- Economist Art Laffer appeared on America’s Newsroom on July 21 to advocate for a payroll tax cut in the next relief package. While discussing potential relief measures, guest co-anchor Melissa Francis pointed to an anecdotal example to argue that the “super unemployment benefits” disincentivize work. Francis argued, “I know someone who runs a hair salon, for example ,and she was saying that when she called her workers and she asked them to come back that they explained to her very calmly that they were making $900 after tax from the government right now and that if they come back to work they will make less than that.” After Laffer explained his argument for a payroll tax rate reduction, Francis concluded the segment by saying, “You tax what you want to discourage, and we don’t want to discourage work.”
- On July 20, prime-time host Laura Ingraham complained that Republicans are in a “pickle” when it comes to extending unemployment benefits because “people will take the check. If it’s 600 bucks a week and it’s maybe I’ll get a virus if I’m working in the restaurant or the grocery store -- they’ll take the 600 bucks, eight times out of 10. And so, that can’t continue, but you can’t allow a collapse either.” In response, Fox News contributor Mike Huckabee pointed to welfare reform of the 1990s as an example of the type of thinking that should guide lawmakers’ approach to unemployment benefits. As Huckabee explained, “We are not going to give you money for not doing something. It just can’t work like that.”
- On July 9, in response to growing unemployment numbers, Kilmeade wondered “You got to wonder how much longer we can afford to give out that $600 too because that gives more of an incentive to not work as opposed to work.”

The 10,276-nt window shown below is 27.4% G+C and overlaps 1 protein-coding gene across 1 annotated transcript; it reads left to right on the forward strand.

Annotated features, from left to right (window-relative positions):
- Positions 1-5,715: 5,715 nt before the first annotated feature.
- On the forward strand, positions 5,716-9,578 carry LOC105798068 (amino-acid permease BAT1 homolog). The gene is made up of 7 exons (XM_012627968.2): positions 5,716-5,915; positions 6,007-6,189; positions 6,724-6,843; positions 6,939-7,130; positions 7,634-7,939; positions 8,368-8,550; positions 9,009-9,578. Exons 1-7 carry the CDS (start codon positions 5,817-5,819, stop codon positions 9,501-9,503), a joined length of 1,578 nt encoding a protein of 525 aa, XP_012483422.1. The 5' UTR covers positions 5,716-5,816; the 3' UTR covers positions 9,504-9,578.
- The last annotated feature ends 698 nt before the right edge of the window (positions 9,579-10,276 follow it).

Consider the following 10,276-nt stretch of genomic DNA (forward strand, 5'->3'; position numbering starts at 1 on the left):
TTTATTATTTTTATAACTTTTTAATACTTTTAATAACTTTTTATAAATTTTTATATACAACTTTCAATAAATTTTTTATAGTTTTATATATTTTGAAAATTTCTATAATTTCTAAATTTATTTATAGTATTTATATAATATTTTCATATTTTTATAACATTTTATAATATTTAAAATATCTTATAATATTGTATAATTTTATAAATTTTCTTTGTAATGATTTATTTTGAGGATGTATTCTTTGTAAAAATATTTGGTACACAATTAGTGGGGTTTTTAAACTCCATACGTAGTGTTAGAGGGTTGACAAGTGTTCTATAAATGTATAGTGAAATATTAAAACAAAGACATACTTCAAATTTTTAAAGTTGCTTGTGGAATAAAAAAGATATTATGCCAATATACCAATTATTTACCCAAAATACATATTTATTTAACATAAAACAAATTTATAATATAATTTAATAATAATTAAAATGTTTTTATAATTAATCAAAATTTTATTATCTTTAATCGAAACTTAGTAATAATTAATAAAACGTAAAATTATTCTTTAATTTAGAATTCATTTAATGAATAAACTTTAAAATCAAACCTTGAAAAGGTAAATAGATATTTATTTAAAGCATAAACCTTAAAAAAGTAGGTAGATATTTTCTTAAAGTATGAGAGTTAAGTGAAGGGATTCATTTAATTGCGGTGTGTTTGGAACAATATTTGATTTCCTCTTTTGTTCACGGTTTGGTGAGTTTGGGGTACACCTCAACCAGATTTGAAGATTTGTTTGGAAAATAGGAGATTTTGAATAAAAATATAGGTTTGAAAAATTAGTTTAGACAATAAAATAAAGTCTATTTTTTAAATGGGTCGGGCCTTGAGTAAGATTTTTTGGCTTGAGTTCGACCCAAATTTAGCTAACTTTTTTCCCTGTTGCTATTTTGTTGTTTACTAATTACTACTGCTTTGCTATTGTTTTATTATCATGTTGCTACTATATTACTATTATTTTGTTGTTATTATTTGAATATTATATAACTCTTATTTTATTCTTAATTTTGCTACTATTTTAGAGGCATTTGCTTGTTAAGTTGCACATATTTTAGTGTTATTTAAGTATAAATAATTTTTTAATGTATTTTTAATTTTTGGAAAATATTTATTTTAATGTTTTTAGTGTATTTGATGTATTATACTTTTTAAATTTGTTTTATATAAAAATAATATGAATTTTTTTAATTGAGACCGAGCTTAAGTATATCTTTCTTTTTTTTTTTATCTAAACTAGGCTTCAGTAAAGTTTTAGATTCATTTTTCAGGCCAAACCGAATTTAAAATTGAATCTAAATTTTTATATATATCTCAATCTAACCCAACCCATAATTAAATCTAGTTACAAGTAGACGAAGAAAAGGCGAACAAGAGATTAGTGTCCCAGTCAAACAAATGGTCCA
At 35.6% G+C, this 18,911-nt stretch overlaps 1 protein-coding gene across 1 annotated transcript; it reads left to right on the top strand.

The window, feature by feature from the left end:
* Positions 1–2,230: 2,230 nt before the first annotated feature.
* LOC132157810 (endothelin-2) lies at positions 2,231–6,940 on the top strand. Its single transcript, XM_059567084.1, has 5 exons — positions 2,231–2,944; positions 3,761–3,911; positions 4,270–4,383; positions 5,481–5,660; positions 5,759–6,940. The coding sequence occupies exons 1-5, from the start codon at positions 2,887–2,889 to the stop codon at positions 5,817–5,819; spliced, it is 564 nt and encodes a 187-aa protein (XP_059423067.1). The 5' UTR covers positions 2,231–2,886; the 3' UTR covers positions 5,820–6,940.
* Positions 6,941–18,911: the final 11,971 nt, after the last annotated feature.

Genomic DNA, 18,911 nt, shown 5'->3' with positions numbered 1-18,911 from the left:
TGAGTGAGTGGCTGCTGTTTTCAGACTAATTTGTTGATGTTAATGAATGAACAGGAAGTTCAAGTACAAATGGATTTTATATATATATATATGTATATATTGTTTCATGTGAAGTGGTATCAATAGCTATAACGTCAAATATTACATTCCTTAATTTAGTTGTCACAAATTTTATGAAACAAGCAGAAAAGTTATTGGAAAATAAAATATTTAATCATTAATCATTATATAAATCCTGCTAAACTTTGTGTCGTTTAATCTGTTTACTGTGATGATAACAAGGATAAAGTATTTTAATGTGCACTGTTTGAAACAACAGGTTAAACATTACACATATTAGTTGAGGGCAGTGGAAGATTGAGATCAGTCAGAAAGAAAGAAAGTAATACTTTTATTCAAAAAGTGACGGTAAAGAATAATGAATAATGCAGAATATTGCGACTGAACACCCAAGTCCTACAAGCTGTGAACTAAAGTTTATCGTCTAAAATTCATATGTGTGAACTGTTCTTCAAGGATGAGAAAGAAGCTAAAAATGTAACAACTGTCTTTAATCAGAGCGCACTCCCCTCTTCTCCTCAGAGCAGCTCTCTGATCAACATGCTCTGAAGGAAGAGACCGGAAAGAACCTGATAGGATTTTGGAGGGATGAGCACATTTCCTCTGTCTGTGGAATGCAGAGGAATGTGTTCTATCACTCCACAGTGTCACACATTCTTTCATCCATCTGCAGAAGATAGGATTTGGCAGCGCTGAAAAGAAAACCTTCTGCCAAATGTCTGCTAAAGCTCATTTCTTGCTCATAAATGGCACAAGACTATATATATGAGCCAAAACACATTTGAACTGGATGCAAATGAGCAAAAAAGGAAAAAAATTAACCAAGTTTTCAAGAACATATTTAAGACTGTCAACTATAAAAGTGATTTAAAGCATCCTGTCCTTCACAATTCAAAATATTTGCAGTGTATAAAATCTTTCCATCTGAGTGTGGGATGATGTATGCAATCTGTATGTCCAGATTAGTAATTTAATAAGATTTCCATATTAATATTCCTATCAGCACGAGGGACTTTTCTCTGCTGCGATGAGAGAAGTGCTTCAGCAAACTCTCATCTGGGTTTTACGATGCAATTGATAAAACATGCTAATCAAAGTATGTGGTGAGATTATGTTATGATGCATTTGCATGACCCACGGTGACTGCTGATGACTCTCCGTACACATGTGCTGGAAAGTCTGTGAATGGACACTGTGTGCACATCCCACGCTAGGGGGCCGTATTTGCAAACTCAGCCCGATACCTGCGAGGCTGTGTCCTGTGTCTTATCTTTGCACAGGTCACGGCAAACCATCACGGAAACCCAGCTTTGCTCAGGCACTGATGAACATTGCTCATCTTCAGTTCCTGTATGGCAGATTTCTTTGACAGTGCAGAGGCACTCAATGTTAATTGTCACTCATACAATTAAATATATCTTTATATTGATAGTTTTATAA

- Appearing on America’s Newsroom on July 6, Fox Business host David Asman predicted that the expanded benefits would not be extended and argued that these benefits “did provide a disincentive” to work. Ironically in the same breath, Asman tried to account for job growth reported the previous week despite the supposed disincentive, by arguing “Americans don’t want to take welfare, Americans want to work.”
Conservative talk radio hosts are promoting similarly flawed arguments
- On July 23, host Mark Levin rejected another relief bill altogether, arguing, “We don’t need another stimulus bill. We are funding the wrong things.” Levin continued, quoting from a piece by Conservative Review’s Daniel Horowitz, “Paying people not to work makes it impossible for restaurants or other businesses to find workers.” Levin concluded by arguing, “These are not stimulus bills; these are welfare bills. The Republicans should vote against this. It’s not going to help the economy and it’s not going to help the president.”
- On July 20, host Rush Limbaugh was outraged by a $3 trillion proposal that would extend the expanded unemployment benefits. According to Limbaugh, “The Republican theory is we don’t want to provide a disincentive for people to go back to work. We want people to go back to work. That, by the way, is compassion.” Limbaugh continued, “The sensible thing, which is not the correct thing to do politically, is to pare it down, require an incentive to work rather than providing incentives not to work.”
- On July 15, economist Stephen Moore appeared on America First with Sebastian Gorka to explain that he had advised Trump against extending the expanded unemployment benefits, arguing that it would cost him reelection. Host Sebastian Gorka claimed that receiving this benefit “kills the incentive to go back to work” and Moore agreed, arguing that the current benefits are “stupid economics.”